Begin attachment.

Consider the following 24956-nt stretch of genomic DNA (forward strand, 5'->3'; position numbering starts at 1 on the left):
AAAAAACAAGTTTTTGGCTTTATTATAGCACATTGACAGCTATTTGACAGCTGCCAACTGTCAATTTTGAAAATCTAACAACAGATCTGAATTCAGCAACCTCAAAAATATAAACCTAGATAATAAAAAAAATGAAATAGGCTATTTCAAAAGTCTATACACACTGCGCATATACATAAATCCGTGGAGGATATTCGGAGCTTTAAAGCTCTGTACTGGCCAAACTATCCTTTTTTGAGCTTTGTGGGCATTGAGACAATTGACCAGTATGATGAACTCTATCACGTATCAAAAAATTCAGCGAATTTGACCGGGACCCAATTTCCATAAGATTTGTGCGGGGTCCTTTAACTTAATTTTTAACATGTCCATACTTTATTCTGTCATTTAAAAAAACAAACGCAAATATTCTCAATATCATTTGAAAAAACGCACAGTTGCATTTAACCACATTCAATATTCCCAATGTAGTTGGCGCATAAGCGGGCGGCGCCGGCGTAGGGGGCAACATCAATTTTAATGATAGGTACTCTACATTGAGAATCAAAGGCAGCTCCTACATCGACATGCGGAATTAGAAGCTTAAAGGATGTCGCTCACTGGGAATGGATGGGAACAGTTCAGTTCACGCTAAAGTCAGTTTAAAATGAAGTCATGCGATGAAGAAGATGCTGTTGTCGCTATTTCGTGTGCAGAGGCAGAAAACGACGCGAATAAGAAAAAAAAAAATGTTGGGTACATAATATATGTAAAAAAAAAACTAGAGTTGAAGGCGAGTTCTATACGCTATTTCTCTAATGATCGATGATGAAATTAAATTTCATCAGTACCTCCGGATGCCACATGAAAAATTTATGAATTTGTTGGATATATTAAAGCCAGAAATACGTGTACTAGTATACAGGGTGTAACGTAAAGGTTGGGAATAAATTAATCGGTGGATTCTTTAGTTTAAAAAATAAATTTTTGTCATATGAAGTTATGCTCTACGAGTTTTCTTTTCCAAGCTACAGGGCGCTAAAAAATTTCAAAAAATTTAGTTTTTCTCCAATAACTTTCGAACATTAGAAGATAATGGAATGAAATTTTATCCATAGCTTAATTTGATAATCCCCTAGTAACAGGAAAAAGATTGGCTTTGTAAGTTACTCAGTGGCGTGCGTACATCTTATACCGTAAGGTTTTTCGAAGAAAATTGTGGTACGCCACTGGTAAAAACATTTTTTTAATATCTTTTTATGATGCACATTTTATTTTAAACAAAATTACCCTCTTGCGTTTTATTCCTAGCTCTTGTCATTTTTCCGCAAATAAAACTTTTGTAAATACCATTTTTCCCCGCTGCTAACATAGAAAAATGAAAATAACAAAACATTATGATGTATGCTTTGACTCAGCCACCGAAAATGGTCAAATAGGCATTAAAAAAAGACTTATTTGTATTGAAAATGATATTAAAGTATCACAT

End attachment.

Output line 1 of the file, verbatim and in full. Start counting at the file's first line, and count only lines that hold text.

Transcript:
Consider the following 24956-nt stretch of genomic DNA (forward strand, 5'->3'; position numbering starts at 1 on the left):